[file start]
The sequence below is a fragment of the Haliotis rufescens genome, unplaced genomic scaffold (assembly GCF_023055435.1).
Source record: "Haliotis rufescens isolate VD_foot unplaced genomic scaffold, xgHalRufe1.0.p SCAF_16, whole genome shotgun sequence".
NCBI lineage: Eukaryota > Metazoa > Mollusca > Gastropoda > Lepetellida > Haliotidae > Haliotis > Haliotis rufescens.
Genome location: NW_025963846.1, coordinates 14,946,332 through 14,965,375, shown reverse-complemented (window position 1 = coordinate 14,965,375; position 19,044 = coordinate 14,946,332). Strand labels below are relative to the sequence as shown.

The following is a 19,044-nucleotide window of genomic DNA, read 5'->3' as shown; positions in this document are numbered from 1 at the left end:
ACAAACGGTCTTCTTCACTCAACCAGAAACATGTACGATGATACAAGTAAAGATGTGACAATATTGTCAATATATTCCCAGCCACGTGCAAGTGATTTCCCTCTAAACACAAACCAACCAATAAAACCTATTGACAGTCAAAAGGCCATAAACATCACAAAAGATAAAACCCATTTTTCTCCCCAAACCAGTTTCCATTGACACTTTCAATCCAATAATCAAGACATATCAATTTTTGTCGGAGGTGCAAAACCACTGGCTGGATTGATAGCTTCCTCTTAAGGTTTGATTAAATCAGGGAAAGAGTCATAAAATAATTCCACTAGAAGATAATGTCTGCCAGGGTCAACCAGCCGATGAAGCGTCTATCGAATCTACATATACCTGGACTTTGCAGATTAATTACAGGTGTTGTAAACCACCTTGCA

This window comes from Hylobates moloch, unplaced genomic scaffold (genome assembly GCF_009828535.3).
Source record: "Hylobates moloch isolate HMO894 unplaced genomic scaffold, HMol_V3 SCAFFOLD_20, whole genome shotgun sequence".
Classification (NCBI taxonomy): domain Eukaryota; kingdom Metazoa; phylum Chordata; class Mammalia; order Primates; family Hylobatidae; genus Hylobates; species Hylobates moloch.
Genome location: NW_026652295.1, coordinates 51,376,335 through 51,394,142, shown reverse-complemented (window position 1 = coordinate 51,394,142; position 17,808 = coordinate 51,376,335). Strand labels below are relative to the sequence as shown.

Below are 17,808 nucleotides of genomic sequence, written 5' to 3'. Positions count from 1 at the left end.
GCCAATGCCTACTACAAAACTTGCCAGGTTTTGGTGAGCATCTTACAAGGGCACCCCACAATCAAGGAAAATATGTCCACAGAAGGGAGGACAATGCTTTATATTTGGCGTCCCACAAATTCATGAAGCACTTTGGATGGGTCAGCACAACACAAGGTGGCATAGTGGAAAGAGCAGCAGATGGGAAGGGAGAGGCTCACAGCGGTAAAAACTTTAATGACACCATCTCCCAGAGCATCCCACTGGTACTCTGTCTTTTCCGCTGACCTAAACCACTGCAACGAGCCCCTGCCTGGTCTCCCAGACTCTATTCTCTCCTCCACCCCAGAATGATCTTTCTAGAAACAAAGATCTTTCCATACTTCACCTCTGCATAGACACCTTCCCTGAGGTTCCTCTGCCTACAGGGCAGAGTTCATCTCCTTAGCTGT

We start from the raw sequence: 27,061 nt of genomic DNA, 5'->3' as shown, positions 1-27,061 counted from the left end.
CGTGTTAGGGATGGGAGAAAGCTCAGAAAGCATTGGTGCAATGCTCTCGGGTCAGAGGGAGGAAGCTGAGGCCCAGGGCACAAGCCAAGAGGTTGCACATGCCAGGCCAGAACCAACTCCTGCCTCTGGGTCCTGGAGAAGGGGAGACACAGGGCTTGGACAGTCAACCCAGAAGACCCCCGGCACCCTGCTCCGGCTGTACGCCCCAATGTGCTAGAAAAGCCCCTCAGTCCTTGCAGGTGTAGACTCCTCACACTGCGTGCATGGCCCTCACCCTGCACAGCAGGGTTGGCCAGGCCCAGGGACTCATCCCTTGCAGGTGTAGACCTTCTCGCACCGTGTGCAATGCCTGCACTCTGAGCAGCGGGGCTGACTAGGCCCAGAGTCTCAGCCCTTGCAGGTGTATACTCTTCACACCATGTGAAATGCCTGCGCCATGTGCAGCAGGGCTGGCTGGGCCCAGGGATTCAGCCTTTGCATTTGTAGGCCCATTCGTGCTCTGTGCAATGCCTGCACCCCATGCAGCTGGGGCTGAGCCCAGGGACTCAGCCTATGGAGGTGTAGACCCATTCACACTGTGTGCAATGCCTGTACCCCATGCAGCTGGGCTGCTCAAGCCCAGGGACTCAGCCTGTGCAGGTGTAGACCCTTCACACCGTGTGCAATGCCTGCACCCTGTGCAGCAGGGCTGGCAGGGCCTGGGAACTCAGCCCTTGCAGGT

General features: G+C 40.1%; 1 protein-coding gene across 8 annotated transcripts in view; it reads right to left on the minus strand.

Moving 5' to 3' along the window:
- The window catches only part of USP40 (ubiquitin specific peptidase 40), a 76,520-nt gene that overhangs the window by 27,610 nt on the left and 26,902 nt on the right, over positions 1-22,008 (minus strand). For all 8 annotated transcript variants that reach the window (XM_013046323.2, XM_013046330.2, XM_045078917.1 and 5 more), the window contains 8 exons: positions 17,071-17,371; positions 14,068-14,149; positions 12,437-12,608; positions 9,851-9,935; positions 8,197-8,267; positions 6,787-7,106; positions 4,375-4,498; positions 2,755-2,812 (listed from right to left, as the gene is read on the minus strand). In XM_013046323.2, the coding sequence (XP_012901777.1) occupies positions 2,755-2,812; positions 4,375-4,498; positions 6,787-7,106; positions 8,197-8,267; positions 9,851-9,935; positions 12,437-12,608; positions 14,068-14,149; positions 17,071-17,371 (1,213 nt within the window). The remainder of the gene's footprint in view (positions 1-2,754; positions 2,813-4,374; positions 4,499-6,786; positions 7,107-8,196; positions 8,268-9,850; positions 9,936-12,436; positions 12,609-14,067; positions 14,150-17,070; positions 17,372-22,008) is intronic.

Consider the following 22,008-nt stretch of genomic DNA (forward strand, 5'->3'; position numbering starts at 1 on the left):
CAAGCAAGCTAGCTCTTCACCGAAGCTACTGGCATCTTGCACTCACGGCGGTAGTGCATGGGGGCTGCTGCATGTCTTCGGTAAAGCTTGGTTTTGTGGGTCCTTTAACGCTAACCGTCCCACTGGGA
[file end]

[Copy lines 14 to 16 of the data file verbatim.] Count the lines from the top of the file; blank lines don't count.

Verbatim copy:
CGTGTTAGGGATGGGAGAAAGCTCAGAAAGCATTGGTGCAATGCTCTCGGGTCAGAGGGAGGAAGCTGAGGCCCAGGGCACAAGCCAAGAGGTTGCACATGCCAGGCCAGAACCAACTCCTGCCTCTGGGTCCTGGAGAAGGGGAGACACAGGGCTTGGACAGTCAACCCAGAAGACCCCCGGCACCCTGCTCCGGCTGTACGCCCCAATGTGCTAGAAAAGCCCCTCAGTCCTTGCAGGTGTAGACTCCTCACACTGCGTGCATGGCCCTCACCCTGCACAGCAGGGTTGGCCAGGCCCAGGGACTCATCCCTTGCAGGTGTAGACCTTCTCGCACCGTGTGCAATGCCTGCACTCTGAGCAGCGGGGCTGACTAGGCCCAGAGTCTCAGCCCTTGCAGGTGTATACTCTTCACACCATGTGAAATGCCTGCGCCATGTGCAGCAGGGCTGGCTGGGCCCAGGGATTCAGCCTTTGCATTTGTAGGCCCATTCGTGCTCTGTGCAATGCCTGCACCCCATGCAGCTGGGGCTGAGCCCAGGGACTCAGCCTATGGAGGTGTAGACCCATTCACACTGTGTGCAATGCCTGTACCCCATGCAGCTGGGCTGCTCAAGCCCAGGGACTCAGCCTGTGCAGGTGTAGACCCTTCACACCGTGTGCAATGCCTGCACCCTGTGCAGCAGGGCTGGCAGGGCCTGGGAACTCAGCCCTTGCAGGT

General features: G+C 40.1%; 1 protein-coding gene across 8 annotated transcripts in view; it reads right to left on the minus strand.

Moving 5' to 3' along the window: